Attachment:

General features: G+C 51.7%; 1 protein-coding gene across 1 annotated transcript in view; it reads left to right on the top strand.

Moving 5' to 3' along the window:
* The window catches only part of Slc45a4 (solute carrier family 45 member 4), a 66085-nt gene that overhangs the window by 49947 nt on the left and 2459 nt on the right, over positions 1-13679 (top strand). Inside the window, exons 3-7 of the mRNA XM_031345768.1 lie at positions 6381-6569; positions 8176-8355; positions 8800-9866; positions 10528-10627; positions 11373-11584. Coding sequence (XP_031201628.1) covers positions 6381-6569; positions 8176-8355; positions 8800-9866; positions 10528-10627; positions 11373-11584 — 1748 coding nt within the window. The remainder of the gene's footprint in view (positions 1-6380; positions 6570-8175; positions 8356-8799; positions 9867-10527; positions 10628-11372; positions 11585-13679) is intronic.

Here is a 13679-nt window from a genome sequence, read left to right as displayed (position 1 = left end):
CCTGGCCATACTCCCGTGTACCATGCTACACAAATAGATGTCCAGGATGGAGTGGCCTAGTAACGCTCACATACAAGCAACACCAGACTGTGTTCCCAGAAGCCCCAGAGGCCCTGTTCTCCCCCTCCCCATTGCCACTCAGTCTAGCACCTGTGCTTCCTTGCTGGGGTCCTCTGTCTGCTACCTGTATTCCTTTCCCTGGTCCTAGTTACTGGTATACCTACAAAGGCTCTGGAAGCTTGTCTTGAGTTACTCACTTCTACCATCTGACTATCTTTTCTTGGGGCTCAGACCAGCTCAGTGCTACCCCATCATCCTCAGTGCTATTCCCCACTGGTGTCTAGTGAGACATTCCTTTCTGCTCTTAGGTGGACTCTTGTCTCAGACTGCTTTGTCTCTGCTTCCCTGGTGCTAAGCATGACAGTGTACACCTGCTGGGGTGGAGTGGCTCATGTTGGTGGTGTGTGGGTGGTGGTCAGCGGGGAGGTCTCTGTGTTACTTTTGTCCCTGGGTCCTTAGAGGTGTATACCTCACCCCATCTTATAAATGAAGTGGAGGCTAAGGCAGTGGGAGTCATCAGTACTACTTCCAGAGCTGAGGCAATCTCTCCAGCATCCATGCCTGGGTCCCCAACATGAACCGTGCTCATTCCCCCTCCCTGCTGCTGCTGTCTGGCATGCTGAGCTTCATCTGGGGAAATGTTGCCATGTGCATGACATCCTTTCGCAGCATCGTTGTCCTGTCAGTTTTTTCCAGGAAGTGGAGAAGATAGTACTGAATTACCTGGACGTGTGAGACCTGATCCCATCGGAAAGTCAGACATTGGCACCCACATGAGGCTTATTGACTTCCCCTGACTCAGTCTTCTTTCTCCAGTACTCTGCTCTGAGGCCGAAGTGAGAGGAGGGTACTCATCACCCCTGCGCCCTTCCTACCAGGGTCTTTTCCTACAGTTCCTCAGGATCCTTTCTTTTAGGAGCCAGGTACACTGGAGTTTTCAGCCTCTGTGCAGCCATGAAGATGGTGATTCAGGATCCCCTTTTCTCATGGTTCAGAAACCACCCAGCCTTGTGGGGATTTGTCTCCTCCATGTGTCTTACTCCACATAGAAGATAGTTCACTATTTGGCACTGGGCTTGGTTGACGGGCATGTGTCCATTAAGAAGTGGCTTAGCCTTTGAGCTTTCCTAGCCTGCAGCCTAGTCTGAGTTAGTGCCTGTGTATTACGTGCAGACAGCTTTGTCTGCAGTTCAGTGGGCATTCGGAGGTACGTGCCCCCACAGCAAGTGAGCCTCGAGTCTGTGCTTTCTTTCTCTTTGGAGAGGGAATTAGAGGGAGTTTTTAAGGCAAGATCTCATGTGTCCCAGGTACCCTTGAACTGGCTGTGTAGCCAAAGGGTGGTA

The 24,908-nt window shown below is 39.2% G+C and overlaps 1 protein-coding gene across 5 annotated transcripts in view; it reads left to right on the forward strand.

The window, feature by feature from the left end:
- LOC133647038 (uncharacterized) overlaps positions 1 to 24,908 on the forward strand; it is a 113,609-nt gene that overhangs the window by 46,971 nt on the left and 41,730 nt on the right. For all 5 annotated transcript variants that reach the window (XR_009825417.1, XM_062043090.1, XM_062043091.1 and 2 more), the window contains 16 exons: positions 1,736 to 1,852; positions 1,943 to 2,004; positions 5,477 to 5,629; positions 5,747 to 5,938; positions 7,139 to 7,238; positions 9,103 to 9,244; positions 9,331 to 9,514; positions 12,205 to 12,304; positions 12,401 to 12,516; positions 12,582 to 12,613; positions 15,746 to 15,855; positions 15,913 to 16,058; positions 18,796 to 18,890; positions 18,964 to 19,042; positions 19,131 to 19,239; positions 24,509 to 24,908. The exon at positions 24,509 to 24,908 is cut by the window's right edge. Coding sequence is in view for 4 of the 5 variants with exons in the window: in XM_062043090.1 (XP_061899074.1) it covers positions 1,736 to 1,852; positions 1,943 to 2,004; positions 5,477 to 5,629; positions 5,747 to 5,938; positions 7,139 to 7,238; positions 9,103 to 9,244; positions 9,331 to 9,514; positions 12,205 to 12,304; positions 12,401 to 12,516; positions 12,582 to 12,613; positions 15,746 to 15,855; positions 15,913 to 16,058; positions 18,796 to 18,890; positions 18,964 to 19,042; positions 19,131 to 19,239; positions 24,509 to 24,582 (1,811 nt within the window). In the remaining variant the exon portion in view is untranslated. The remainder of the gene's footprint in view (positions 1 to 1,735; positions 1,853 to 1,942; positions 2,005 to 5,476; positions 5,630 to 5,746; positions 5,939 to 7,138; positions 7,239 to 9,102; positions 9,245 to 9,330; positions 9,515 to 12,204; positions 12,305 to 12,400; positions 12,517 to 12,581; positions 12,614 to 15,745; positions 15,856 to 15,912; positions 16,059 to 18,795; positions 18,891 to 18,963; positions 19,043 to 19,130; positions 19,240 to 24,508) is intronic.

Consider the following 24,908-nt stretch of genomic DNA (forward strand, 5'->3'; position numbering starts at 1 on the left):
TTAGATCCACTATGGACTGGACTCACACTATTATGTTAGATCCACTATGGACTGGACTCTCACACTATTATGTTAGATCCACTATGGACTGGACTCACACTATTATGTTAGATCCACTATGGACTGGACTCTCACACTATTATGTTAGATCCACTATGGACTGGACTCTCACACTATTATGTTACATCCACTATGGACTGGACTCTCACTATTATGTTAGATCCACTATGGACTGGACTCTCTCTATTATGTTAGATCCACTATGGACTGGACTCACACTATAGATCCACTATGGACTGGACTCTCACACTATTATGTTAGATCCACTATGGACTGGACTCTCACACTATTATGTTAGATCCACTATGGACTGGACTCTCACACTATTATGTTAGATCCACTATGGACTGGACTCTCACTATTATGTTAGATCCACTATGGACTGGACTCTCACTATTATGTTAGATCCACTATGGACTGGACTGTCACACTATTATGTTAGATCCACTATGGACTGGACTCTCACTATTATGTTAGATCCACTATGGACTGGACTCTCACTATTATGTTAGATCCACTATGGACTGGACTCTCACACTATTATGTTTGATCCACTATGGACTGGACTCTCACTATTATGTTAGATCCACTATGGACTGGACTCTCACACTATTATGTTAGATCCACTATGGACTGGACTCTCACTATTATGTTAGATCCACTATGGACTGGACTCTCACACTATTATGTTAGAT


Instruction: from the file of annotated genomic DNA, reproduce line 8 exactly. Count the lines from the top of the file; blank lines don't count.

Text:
- LOC133647038 (uncharacterized) overlaps positions 1 to 24,908 on the forward strand; it is a 113,609-nt gene that overhangs the window by 46,971 nt on the left and 41,730 nt on the right. For all 5 annotated transcript variants that reach the window (XR_009825417.1, XM_062043090.1, XM_062043091.1 and 2 more), the window contains 16 exons: positions 1,736 to 1,852; positions 1,943 to 2,004; positions 5,477 to 5,629; positions 5,747 to 5,938; positions 7,139 to 7,238; positions 9,103 to 9,244; positions 9,331 to 9,514; positions 12,205 to 12,304; positions 12,401 to 12,516; positions 12,582 to 12,613; positions 15,746 to 15,855; positions 15,913 to 16,058; positions 18,796 to 18,890; positions 18,964 to 19,042; positions 19,131 to 19,239; positions 24,509 to 24,908. The exon at positions 24,509 to 24,908 is cut by the window's right edge. Coding sequence is in view for 4 of the 5 variants with exons in the window: in XM_062043090.1 (XP_061899074.1) it covers positions 1,736 to 1,852; positions 1,943 to 2,004; positions 5,477 to 5,629; positions 5,747 to 5,938; positions 7,139 to 7,238; positions 9,103 to 9,244; positions 9,331 to 9,514; positions 12,205 to 12,304; positions 12,401 to 12,516; positions 12,582 to 12,613; positions 15,746 to 15,855; positions 15,913 to 16,058; positions 18,796 to 18,890; positions 18,964 to 19,042; positions 19,131 to 19,239; positions 24,509 to 24,582 (1,811 nt within the window). In the remaining variant the exon portion in view is untranslated. The remainder of the gene's footprint in view (positions 1 to 1,735; positions 1,853 to 1,942; positions 2,005 to 5,476; positions 5,630 to 5,746; positions 5,939 to 7,138; positions 7,239 to 9,102; positions 9,245 to 9,330; positions 9,515 to 12,204; positions 12,305 to 12,400; positions 12,517 to 12,581; positions 12,614 to 15,745; positions 15,856 to 15,912; positions 16,059 to 18,795; positions 18,891 to 18,963; positions 19,043 to 19,130; positions 19,240 to 24,508) is intronic.